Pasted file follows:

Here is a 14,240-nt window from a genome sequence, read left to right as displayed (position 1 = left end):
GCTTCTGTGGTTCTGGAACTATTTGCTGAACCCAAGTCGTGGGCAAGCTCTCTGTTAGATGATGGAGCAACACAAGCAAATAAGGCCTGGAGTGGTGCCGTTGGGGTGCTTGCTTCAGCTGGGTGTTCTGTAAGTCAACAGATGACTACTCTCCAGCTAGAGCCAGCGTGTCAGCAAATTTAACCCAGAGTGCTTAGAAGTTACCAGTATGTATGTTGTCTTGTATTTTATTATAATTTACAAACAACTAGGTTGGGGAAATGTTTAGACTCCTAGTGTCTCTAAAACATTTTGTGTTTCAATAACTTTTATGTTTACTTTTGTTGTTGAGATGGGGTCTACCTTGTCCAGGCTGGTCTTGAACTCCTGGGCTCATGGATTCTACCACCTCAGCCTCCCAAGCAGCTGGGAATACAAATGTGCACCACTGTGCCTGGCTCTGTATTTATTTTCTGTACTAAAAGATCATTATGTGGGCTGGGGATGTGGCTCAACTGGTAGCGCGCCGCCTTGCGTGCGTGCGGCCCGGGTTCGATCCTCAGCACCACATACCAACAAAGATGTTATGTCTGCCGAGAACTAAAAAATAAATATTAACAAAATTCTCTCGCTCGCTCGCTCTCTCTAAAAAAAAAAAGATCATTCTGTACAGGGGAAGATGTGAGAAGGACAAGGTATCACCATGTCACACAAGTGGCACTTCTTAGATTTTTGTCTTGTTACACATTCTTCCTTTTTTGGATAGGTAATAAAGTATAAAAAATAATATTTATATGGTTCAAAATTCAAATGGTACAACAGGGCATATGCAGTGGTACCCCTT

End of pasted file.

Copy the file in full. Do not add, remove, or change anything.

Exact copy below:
Here is a 14,240-nt window from a genome sequence, read left to right as displayed (position 1 = left end):
GCTTCTGTGGTTCTGGAACTATTTGCTGAACCCAAGTCGTGGGCAAGCTCTCTGTTAGATGATGGAGCAACACAAGCAAATAAGGCCTGGAGTGGTGCCGTTGGGGTGCTTGCTTCAGCTGGGTGTTCTGTAAGTCAACAGATGACTACTCTCCAGCTAGAGCCAGCGTGTCAGCAAATTTAACCCAGAGTGCTTAGAAGTTACCAGTATGTATGTTGTCTTGTATTTTATTATAATTTACAAACAACTAGGTTGGGGAAATGTTTAGACTCCTAGTGTCTCTAAAACATTTTGTGTTTCAATAACTTTTATGTTTACTTTTGTTGTTGAGATGGGGTCTACCTTGTCCAGGCTGGTCTTGAACTCCTGGGCTCATGGATTCTACCACCTCAGCCTCCCAAGCAGCTGGGAATACAAATGTGCACCACTGTGCCTGGCTCTGTATTTATTTTCTGTACTAAAAGATCATTATGTGGGCTGGGGATGTGGCTCAACTGGTAGCGCGCCGCCTTGCGTGCGTGCGGCCCGGGTTCGATCCTCAGCACCACATACCAACAAAGATGTTATGTCTGCCGAGAACTAAAAAATAAATATTAACAAAATTCTCTCGCTCGCTCGCTCTCTCTAAAAAAAAAAAGATCATTCTGTACAGGGGAAGATGTGAGAAGGACAAGGTATCACCATGTCACACAAGTGGCACTTCTTAGATTTTTGTCTTGTTACACATTCTTCCTTTTTTGGATAGGTAATAAAGTATAAAAAATAATATTTATATGGTTCAAAATTCAAATGGTACAACAGGGCATATGCAGTGGTACCCCTT